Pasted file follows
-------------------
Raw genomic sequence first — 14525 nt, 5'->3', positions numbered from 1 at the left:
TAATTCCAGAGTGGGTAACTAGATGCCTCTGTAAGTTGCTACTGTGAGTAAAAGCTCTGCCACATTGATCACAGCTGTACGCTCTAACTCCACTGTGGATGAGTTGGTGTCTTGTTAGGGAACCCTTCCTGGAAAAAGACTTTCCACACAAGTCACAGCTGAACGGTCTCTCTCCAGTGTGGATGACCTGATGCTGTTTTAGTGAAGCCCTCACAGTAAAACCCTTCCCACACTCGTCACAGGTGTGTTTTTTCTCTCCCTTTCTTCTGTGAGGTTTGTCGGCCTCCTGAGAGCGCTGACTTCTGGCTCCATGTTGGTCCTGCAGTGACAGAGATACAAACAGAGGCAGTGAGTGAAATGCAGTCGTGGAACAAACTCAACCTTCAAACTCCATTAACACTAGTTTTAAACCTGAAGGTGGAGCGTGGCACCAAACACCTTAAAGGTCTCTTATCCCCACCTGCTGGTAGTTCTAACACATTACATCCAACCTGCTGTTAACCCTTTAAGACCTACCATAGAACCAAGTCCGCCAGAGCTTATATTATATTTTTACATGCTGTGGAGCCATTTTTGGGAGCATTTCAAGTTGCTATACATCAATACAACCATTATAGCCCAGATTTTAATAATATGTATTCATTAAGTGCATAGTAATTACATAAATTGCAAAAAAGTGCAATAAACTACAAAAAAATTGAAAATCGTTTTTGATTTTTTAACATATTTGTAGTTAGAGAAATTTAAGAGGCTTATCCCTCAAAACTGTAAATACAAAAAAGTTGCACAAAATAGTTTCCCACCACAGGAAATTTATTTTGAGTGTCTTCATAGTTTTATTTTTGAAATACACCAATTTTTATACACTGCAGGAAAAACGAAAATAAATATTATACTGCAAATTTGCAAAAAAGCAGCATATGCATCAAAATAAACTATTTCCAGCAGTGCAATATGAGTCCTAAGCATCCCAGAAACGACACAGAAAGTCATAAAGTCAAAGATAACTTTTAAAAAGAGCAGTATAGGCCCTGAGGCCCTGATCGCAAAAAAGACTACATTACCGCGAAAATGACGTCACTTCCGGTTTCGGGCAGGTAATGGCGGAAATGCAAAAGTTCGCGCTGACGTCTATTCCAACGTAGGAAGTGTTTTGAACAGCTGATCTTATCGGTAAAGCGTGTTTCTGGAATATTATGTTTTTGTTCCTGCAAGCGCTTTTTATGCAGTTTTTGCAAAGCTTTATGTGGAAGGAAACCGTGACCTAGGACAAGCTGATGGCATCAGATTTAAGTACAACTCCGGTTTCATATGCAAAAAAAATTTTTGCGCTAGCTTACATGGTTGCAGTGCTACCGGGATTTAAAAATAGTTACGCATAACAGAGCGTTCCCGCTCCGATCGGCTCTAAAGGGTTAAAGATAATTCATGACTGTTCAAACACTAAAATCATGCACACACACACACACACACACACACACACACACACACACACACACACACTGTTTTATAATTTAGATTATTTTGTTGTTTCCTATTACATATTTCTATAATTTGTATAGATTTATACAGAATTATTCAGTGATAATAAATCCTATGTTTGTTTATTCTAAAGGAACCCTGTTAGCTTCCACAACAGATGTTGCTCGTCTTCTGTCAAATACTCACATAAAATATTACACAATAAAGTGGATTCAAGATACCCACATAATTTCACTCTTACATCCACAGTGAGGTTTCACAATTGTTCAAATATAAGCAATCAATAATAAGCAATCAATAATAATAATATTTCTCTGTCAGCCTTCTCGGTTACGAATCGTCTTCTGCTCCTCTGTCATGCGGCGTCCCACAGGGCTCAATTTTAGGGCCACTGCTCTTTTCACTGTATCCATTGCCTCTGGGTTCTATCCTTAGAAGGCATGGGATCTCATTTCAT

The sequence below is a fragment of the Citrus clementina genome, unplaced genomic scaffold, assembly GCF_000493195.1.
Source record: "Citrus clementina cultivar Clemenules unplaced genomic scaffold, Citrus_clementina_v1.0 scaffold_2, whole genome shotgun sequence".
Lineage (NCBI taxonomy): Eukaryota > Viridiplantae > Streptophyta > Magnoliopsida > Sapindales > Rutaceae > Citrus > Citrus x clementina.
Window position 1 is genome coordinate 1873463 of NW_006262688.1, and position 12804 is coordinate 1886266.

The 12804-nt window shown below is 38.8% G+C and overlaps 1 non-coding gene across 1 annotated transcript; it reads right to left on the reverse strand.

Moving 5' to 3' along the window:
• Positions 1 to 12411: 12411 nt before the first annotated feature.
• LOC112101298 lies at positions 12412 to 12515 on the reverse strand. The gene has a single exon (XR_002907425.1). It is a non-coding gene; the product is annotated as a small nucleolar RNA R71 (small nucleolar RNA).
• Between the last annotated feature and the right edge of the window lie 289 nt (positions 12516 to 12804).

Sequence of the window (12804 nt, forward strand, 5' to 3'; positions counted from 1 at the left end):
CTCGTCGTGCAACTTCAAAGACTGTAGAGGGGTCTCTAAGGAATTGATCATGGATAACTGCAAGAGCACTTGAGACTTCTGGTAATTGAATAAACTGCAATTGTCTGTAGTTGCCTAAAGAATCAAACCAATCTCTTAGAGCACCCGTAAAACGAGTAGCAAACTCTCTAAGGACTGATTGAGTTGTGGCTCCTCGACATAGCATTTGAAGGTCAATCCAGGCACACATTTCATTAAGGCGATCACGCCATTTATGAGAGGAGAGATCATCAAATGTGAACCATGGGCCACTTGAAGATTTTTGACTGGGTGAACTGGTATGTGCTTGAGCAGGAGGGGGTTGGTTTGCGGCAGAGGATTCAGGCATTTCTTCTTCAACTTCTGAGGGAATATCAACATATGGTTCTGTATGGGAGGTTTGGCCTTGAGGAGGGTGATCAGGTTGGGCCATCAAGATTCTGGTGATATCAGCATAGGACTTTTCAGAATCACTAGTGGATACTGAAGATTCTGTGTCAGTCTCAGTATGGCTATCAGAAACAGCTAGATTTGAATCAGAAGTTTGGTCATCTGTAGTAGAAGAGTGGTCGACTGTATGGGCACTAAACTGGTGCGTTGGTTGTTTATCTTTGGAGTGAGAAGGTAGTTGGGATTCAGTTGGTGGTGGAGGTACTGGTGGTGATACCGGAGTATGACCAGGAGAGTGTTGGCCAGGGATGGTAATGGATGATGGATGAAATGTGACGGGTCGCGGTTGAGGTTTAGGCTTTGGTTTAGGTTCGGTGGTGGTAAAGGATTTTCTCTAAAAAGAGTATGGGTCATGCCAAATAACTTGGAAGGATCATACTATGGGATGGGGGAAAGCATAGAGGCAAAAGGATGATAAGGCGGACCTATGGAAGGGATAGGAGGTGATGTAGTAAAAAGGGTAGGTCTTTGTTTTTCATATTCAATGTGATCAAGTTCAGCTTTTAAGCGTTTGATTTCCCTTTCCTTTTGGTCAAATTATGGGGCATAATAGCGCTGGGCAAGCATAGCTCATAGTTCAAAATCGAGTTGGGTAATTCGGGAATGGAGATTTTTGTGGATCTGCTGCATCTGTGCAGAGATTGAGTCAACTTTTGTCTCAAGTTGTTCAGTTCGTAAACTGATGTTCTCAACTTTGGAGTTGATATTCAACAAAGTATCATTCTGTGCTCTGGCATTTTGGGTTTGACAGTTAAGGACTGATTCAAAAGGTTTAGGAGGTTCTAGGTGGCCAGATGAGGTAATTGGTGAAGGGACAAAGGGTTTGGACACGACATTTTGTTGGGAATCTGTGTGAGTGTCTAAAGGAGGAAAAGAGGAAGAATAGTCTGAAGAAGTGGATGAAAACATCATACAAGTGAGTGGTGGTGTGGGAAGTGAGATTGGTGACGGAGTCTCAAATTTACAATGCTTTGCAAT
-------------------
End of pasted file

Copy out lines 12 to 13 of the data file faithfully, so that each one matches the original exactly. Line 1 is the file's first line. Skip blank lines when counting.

Sequence of the window (12804 nt, forward strand, 5' to 3'; positions counted from 1 at the left end):
CTCGTCGTGCAACTTCAAAGACTGTAGAGGGGTCTCTAAGGAATTGATCATGGATAACTGCAAGAGCACTTGAGACTTCTGGTAATTGAATAAACTGCAATTGTCTGTAGTTGCCTAAAGAATCAAACCAATCTCTTAGAGCACCCGTAAAACGAGTAGCAAACTCTCTAAGGACTGATTGAGTTGTGGCTCCTCGACATAGCATTTGAAGGTCAATCCAGGCACACATTTCATTAAGGCGATCACGCCATTTATGAGAGGAGAGATCATCAAATGTGAACCATGGGCCACTTGAAGATTTTTGACTGGGTGAACTGGTATGTGCTTGAGCAGGAGGGGGTTGGTTTGCGGCAGAGGATTCAGGCATTTCTTCTTCAACTTCTGAGGGAATATCAACATATGGTTCTGTATGGGAGGTTTGGCCTTGAGGAGGGTGATCAGGTTGGGCCATCAAGATTCTGGTGATATCAGCATAGGACTTTTCAGAATCACTAGTGGATACTGAAGATTCTGTGTCAGTCTCAGTATGGCTATCAGAAACAGCTAGATTTGAATCAGAAGTTTGGTCATCTGTAGTAGAAGAGTGGTCGACTGTATGGGCACTAAACTGGTGCGTTGGTTGTTTATCTTTGGAGTGAGAAGGTAGTTGGGATTCAGTTGGTGGTGGAGGTACTGGTGGTGATACCGGAGTATGACCAGGAGAGTGTTGGCCAGGGATGGTAATGGATGATGGATGAAATGTGACGGGTCGCGGTTGAGGTTTAGGCTTTGGTTTAGGTTCGGTGGTGGTAAAGGATTTTCTCTAAAAAGAGTATGGGTCATGCCAAATAACTTGGAAGGATCATACTATGGGATGGGGGAAAGCATAGAGGCAAAAGGATGATAAGGCGGACCTATGGAAGGGATAGGAGGTGATGTAGTAAAAAGGGTAGGTCTTTGTTTTTCATATTCAATGTGATCAAGTTCAGCTTTTAAGCGTTTGATTTCCCTTTCCTTTTGGTCAAATTATGGGGCATAATAGCGCTGGGCAAGCATAGCTCATAGTTCAAAATCGAGTTGGGTAATTCGGGAATGGAGATTTTTGTGGATCTGCTGCATCTGTGCAGAGATTGAGTCAACTTTTGTCTCAAGTTGTTCAGTTCGTAAACTGATGTTCTCAACTTTGGAGTTGATATTCAACAAAGTATCATTCTGTGCTCTGGCATTTTGGGTTTGACAGTTAAGGACTGATTCAAAAGGTTTAGGAGGTTCTAGGTGGCCAGATGAGGTAATTGGTGAAGGGACAAAGGGTTTGGACACGACATTTTGTTGGGAATCTGTGTGAGTGTCTAAAGGAGGAAAAGAGGAAGAATAGTCTGAAGAAGTGGATGAAAACATCATACAAGTGAGTGGTGGTGTGGGAAGTGAGATTGGTGACGGAGTCTCAAATTTACAATGCTTTGCAAT